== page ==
Path length: 63.1 miles
Width: 600 yards
County: Canadian, Kingfisher, Logan
Per the Storm Prediction Center, there were 1691 confirmed tornadoes during 2011. The month of April had 758 of those. The month of May had 326. This included the devastating Joplin, MO EF5.
Just 2 days after Joplin, another tornado outbreak occurred. There were 48 tornadoes across 6 states with 18 fatalities. The strongest tornado, another EF5, this time in Oklahoma.
Per the official survey from the NWS Norman, the rating of EF5 is based on University of Oklahoma Mobile Doppler Radar Measurements. The estimated peak winds were denoted as “greater than 210 mph”
NWS Summary Information
This tornado began very close to the Caddo/Canadian County border and quickly became a strong/violent tornado. The tornado destroyed numerous trees, many of them were debarked, before crossing U.S. Interstate Highway 40. Three people died in vehicles near the I-40 Calumet exit, and two other fatalities occurred just northeast of that location. Cars were thrown thousands of feet off the roadways. It is believed that the tornado reached its maximum intensity just after crossing I-40, and it was here that a mobile radar measured winds of greater than 210 mph just off the surface.
The highest wind gust ever recorded at an Oklahoma Mesonet site was measured near El Reno, as an EF-5 tornado tore a path through Canadian County. The wind speed increased from 61 mph at 4:18 PM CDT, to 66 mph at 4:19 PM CDT, to 131 mph at 4:20 PM CDT, to 151 at 4:21 PM CDT, and then to 91 mph at 14:22 PM CDT. The tornado caused considerable damage to the area surrounding the Mesonet as it moved northeast.
As the tornado continued northeast, it narrowly missed the town of Piedmont. Widespread EF-3, occasional EF-4 damage occurred between El Reno and Piedmont. More widespread EF-4 damage was seen west and north of Piedmont. Especially hard hit was the Falcon Lake neighborhood, near the Kingfisher County border. Two children were killed at this location. The tornado continued into southeastern Kingfisher County.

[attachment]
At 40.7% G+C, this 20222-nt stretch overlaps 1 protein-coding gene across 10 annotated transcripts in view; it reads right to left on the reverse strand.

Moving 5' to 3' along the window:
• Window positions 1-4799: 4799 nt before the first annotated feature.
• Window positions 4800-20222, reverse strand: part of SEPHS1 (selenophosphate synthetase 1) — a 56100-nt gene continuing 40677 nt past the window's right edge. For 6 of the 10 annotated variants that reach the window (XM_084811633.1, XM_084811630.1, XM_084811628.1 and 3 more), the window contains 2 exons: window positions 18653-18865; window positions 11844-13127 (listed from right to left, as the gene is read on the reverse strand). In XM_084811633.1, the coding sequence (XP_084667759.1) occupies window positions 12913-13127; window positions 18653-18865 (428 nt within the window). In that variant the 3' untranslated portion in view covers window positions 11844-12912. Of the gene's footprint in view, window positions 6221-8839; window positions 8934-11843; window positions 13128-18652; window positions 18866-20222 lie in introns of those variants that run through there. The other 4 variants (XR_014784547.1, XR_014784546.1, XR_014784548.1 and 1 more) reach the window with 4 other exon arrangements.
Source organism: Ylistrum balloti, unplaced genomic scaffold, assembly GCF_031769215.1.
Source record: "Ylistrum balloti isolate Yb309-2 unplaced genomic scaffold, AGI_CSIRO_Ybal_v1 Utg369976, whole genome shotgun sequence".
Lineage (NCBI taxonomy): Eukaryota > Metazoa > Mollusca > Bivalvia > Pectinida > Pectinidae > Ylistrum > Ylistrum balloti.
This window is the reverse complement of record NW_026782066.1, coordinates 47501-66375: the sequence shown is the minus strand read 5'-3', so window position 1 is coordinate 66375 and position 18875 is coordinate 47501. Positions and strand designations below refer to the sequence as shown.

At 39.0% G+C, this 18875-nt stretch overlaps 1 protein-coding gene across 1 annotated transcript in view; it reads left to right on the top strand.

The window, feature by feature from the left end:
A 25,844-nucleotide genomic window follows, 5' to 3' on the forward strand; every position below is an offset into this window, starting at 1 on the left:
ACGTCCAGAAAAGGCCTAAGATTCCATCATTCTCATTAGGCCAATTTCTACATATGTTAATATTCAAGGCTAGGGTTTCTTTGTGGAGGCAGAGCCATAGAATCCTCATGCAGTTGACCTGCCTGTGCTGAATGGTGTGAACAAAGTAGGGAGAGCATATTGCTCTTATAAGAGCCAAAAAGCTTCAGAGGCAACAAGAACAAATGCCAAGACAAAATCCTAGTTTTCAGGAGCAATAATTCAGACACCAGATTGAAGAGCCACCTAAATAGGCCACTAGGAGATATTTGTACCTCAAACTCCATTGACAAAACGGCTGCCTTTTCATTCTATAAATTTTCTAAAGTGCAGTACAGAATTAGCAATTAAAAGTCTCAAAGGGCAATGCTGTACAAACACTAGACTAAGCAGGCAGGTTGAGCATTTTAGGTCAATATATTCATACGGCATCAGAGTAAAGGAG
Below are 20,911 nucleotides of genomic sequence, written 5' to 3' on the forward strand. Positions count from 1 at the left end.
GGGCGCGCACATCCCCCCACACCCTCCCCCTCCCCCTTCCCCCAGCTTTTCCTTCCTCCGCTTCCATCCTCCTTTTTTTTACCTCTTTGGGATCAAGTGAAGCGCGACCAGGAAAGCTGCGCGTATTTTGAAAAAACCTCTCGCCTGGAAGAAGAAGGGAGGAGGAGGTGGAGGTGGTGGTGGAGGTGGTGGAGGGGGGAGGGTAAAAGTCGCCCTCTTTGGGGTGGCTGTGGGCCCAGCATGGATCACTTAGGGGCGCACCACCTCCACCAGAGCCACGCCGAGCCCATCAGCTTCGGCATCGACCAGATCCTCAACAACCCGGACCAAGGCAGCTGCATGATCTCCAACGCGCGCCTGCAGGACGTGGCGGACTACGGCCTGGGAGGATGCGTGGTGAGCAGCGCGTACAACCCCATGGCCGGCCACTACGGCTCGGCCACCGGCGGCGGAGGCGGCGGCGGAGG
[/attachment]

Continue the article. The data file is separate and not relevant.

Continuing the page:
The tornado entered far southeast Kingfisher County before moving into Logan County. However, EF-3 damage occurred just over the Kingfisher county border, debarking trees and significantly damaging buildings. As the tornado continued northeast, the damage was mainly considered EF-2, with damage to mostly outbuildings and trees.
The tornado moved into Logan County and resulted in two additional fatalities (both of whom were outside when the tornado struck) near Cashion. The tornado destroyed several manufactured homes (both double and single-wide) after entering Logan county. Large high-transmission line tresses collapsed. Trees were debarked with only stumps remaining. Several buildings had most of their exterior walls collapse, with only the inner walls remaining. EF-2 to occasionally EF-3 damage occurred as the tornado neared Guthrie. Luckily, most of the town of Guthrie was spared to the tornado as it moved west and then north of the center of the city. Finally, the tornado dissipated northeast of Guthrie with some minor tree damage. After it was all said and done, the tornado continued for 63 miles, and lasted around an hour and 45 minutes. Monetary damage estimates were not available.
Images and Radar via NWS Norman
Genesis and maintenance of a long-track EF5 tornado embedded within a supercell thunderstorm by Leigh Orf
Tornadoes 2011: An Unprecedented Year – By Greg Carbin and Jared Guyer, Weatherwise
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